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When you think of India’s Infosys, TCS, and Wipro, you naturally picture hordes of engineers laboring away on huge software programs for corporate clients. And when you think of their style of innovation, you think about new service business models, and the like. But Infosys, for one, has begun innovating closer to the consumer. One example is its magic mirror solution for retailers, which is just now launching. For this project, Infosys teamed up with a tiny retail design specialist, thebigspace, to provide the most powerful in-store interactive experience for shoppers I have ever seen.

magicmirror is a mirror that is designed to be installed in a clothing store dressing room. In addition to being able to see their reflection in the glass, consumers can find out more about the items they’re trying on, get tips on other items that might look good with them, and, by touching a spot on the screen, summon a clerk to bring a clothing item in a different size. For the stores, the mirror helps them track consumers buying patterns, cross-sell other items, monitor theft, and spot problems with styles, fits, and fabrics.

The mirror uses RFID technologies to detect what clothing items the consumer has brought into the dressing room. It has a large surface upon which information and advertising can be displayed via text, graphics, animation, and video. Most of that expertise was brought to the project by thebigspace, which specializes in consumer interaction technologies. Infosys provides what it calls smart visual merchandising software that makes the application widely deployable, connects with other information systems, and analyzes the data collected from the interactions. Infosys offers the mirror and software to retailers as a service, so they don't have to buy the technology or manage it.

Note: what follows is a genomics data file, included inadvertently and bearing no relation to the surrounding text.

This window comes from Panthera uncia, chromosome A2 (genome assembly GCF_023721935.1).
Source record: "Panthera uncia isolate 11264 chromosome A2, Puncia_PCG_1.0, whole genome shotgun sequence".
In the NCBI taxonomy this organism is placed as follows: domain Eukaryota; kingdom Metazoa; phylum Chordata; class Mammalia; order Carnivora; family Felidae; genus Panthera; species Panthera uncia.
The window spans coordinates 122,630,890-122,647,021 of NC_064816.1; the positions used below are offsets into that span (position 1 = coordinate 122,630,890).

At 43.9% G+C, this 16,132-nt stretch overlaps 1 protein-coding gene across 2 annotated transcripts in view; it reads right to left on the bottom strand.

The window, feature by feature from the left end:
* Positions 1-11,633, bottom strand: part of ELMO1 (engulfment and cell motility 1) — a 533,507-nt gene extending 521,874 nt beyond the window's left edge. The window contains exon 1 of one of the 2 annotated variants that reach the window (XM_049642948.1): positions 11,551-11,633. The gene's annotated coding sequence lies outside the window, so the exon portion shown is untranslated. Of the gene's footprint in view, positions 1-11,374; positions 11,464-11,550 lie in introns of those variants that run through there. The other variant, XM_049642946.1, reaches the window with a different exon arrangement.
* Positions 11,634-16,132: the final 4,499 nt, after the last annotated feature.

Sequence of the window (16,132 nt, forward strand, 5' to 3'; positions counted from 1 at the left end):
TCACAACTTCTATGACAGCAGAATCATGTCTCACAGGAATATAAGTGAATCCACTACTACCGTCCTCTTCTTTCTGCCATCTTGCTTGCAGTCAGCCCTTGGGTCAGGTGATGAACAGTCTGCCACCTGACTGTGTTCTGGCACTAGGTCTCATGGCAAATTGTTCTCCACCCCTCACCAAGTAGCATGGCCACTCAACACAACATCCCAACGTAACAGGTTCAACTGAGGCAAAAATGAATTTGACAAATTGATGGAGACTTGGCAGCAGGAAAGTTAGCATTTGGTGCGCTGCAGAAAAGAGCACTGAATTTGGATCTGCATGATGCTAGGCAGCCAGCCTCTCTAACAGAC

The collaboration with thebigspace is part of a new strategy by Infosys that it calls global modular innovation. It teams up with other companies around the world with niche skills it doesn't possess. The hope is that by offering this kind of customer facing service and technology, Infosys will be able to change clients' perceptions of what the company can do for them. "People may not have looked at us as an innovative company in the past," says Devon Ferreira, a principle in the company's RFID practice. "This shows what we can do and puts us in a different bracket. Maybe they'll think of us as their innovation partner."
One day before Ferreira demonstrated the magicmirror for me, I got a press release from the World Bank about a study it had just completed warning that Indian industry needs to do much more to realize the country's full potential for innovating. The study points out that of the top 50 applicants for patents in India between 1995 and 2005, 44 were foreign firms, and only two were private Indian firms.
Infosys' magicmirror shows that the Indian services firms don't have to be pigeonholed as run-of-the-mill service providers. They can be technology and experience innovators. It's an important step forward for the country's tech industry.

From India, Kakinada
I have read somewhere that as a cost cutting measure Ifosys has deducted certain amount (sorry I don't remember the figure) across the board for all employess. I feel this can be set as a model for cost cutting measure wherever required for other companies too. As a guideline retrenchment should be the last option. Share and Survive being the motto. This will create the bond among the employees which in turn will give rich dividends.
Biresh Narzary

From India, Mumbai
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